Saturday, February 10, 2018

#nf10for10 - Inspiring Future Scientists

I've been away from blogging for a while, only checking in when I'm writing with my poetry sisters. Now that the spring semester is well underway, I'm trying to get back in the swing of things. Since it's February 10th and I love book lists, the nonfiction 10 for10 seemed a good way to start.

This academic year (17-18) I've been fortunate to go back to teaching a stand alone science methods course. This means I have 14 full weeks to spend with preservice teachers thinking about best practices in teaching elementary science. One of skills we develop is in keeping a scientist's notebook. In addition to using it for close observations, wonder questions, experimental data, nature observations, and more, we are using it to compare our work to the work found in the notebooks of naturalists and scientists. In doing this, I've been sharing a number of books about scientists. Here are just a few of my favorites. I hope you consider sharing these with your future scientists.

written by Robert Burleigh and illustrated by‎ Raúl Colón

written by Matthew Clark Smith and illustrated by Giuliano Ferri 

written by Suzanne Slade and illustrated by Jessica Lanan 

written by Jim Ottaviani and illustrated by‎ Maris Wicks 

written by Julia Finley Mosca and illustrated by‎ Daniel Rieley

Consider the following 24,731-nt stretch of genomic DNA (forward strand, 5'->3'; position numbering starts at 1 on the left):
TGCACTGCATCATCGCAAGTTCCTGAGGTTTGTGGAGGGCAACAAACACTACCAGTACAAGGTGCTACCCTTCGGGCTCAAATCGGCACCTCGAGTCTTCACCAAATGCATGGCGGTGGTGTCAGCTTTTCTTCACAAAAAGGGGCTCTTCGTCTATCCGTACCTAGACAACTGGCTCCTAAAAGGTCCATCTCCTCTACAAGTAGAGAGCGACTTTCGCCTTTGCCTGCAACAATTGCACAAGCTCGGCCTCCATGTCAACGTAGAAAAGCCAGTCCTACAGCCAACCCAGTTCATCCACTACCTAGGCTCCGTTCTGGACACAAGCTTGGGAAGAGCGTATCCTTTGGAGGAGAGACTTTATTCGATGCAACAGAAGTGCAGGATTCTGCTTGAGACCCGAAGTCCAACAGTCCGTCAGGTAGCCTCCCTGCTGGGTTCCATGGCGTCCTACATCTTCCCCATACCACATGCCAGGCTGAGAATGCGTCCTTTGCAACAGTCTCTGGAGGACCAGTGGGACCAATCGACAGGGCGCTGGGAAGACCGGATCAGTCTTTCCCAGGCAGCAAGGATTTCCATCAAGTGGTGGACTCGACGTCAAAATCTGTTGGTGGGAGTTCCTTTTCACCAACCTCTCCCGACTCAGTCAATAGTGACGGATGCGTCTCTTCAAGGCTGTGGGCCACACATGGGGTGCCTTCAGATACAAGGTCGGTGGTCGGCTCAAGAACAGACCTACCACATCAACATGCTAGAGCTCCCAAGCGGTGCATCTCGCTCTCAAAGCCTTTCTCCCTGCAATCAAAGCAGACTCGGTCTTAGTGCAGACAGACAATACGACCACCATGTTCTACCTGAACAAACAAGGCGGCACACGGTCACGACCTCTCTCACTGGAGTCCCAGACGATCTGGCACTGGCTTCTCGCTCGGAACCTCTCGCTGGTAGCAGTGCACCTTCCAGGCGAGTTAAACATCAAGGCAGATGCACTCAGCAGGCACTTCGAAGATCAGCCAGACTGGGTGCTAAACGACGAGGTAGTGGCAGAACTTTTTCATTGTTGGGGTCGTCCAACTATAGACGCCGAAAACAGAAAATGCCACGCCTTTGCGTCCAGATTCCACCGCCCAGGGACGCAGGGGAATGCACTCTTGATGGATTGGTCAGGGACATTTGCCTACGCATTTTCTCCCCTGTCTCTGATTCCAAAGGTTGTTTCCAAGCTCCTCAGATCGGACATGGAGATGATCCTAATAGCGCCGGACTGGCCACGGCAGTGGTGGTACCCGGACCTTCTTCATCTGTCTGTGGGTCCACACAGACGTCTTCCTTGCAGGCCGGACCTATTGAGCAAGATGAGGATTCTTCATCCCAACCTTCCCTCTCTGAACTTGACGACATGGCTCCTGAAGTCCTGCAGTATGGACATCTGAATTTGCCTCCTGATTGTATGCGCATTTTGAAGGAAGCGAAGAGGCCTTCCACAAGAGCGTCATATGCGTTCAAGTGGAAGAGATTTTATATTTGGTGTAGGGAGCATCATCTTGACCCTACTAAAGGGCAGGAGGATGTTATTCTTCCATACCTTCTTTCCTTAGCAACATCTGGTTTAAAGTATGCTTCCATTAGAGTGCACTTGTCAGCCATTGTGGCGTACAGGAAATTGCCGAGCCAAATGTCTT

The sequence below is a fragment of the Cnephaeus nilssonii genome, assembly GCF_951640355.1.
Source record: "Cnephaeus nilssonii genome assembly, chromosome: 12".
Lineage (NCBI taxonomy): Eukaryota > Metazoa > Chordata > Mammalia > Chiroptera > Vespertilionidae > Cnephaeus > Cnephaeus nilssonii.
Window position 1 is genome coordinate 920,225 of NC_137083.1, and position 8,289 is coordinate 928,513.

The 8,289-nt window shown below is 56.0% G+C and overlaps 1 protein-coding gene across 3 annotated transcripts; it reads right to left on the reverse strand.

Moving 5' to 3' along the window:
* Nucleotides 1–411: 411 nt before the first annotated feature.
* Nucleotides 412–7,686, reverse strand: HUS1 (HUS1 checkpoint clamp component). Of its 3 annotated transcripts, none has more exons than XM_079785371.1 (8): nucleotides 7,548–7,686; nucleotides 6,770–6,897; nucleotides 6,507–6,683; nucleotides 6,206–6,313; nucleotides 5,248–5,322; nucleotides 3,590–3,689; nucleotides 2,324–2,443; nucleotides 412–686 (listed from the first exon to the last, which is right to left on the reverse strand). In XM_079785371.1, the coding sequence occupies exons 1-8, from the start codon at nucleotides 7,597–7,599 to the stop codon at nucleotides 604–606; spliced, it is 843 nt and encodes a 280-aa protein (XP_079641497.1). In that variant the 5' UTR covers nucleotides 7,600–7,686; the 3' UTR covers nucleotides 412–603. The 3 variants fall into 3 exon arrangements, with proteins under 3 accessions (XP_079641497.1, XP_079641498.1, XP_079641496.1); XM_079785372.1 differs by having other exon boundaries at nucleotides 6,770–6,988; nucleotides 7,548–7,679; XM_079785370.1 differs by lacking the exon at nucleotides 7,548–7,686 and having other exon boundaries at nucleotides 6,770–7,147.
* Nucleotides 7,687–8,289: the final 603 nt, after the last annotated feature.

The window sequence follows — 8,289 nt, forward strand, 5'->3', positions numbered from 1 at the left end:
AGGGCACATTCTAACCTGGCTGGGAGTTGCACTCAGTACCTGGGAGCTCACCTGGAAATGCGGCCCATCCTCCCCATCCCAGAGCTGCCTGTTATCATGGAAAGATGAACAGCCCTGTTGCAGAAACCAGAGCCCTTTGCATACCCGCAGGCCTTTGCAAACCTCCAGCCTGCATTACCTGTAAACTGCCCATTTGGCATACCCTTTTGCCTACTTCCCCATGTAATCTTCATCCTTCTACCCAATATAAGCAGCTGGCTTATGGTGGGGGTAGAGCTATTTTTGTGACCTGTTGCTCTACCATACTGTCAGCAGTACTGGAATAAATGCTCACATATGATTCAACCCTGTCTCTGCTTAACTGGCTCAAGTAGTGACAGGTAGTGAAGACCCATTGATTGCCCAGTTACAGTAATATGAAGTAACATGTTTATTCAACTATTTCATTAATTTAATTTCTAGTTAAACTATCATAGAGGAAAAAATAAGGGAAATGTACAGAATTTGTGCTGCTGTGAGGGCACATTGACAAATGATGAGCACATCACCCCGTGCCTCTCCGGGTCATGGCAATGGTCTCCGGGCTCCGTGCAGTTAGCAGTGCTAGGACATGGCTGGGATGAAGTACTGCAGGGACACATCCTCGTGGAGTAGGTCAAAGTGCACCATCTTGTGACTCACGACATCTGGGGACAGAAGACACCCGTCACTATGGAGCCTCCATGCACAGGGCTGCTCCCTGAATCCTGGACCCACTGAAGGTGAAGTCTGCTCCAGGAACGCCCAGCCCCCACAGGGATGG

written by Jess Keating and illustrated by Marta Alvarez Miguens 

written and illustrated by Stephanie Roth Sisson  

written by Jeannine Atkins  

written and illustrated by Rachel Ignotofsky  

written by H. Joseph Hopkins and illustrated by‎ Jill McElmurry  

This is just the tip of the iceberg, but I'm sticking to 10, though I do want to cheat and throw in a few more. I guess that just means I'll need to revisit this topic.

You can read more about nf10for10 at It's Coming: February's Nonfiction Picture Book Event.


  1. Oh, how I would love to be in your class, Tricia, even though I'm not a teacher. I've only read a few of these titles and love them, so I'll be putting the others on reserve. Thanks!

  2. How fantastic that these teachers are looking at various ways to introduce science. That is good news, and I thank you for that, and also happy Finding Wonders made it to your top ten of the moment. It's a poetic thing, sometimes sticking to the syllables or lines, sometimes spilling open. Best wishes to you and your students!

  3. Like Laura, I'd love to take a science class from you! I know I'd learn a lot. The first four books on your list are totally new to me. I'm commenting on people's posts with my Denver Public Library tab open beside it, so I'm all set to put those on reserve!

  4. Welcome back to blogging and I really enjoyed your collection. I must check out of Out of School and into Nature along with Tree Lady. I just picked up Shark Lady at our book fair.

  5. They are all wonderful, I agree. I don't know Small wonders, but love each other one, Tricia. I did lots of field work and journaling with my students, assume you know Claire Walker Leslie's books? Her work is so good and helpful. As a teacher, my favorite is titled "Into The Field-A Guide to Locally Focused Teaching". You may be familiar with these, but thought I'd share. Thanks for your list, each one a gem. Have fun in your class!